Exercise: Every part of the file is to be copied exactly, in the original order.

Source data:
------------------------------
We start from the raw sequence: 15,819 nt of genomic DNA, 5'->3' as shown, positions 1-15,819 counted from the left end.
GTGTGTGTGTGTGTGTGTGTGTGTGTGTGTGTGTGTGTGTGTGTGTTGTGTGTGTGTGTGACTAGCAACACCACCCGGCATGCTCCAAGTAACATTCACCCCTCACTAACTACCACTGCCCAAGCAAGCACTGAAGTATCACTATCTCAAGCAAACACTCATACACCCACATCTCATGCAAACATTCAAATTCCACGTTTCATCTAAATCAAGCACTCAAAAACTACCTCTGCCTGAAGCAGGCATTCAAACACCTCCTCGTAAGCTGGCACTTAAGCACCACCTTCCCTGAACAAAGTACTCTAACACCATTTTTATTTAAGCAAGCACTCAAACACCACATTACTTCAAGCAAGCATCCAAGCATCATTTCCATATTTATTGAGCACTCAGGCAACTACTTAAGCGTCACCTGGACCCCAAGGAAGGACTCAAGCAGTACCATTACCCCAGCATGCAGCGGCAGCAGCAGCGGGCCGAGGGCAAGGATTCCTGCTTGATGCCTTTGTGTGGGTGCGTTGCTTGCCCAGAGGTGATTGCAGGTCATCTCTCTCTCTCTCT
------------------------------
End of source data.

We start from the raw sequence: 15,819 nt of genomic DNA, 5'->3' as shown, positions 1-15,819 counted from the left end.
GTGTGTGTGTGTGTGTGTGTGTGTGTGTGTGTGTGTGTGTGTGTGTTGTGTGTGTGTGTGACTAGCAACACCACCCGGCATGCTCCAAGTAACATTCACCCCTCACTAACTACCACTGCCCAAGCAAGCACTGAAGTATCACTATCTCAAGCAAACACTCATACACCCACATCTCATGCAAACATTCAAATTCCACGTTTCATCTAAATCAAGCACTCAAAAACTACCTCTGCCTGAAGCAGGCATTCAAACACCTCCTCGTAAGCTGGCACTTAAGCACCACCTTCCCTGAACAAAGTACTCTAACACCATTTTTATTTAAGCAAGCACTCAAACACCACATTACTTCAAGCAAGCATCCAAGCATCATTTCCATATTTATTGAGCACTCAGGCAACTACTTAAGCGTCACCTGGACCCCAAGGAAGGACTCAAGCAGTACCATTACCCCAGCATGCAGCGGCAGCAGCAGCGGGCCGAGGGCAAGGATTCCTGCTTGATGCCTTTGTGTGGGTGCGTTGCTTGCCCAGAGGTGATTGCAGGTCATCTCTCTCTCTCTCT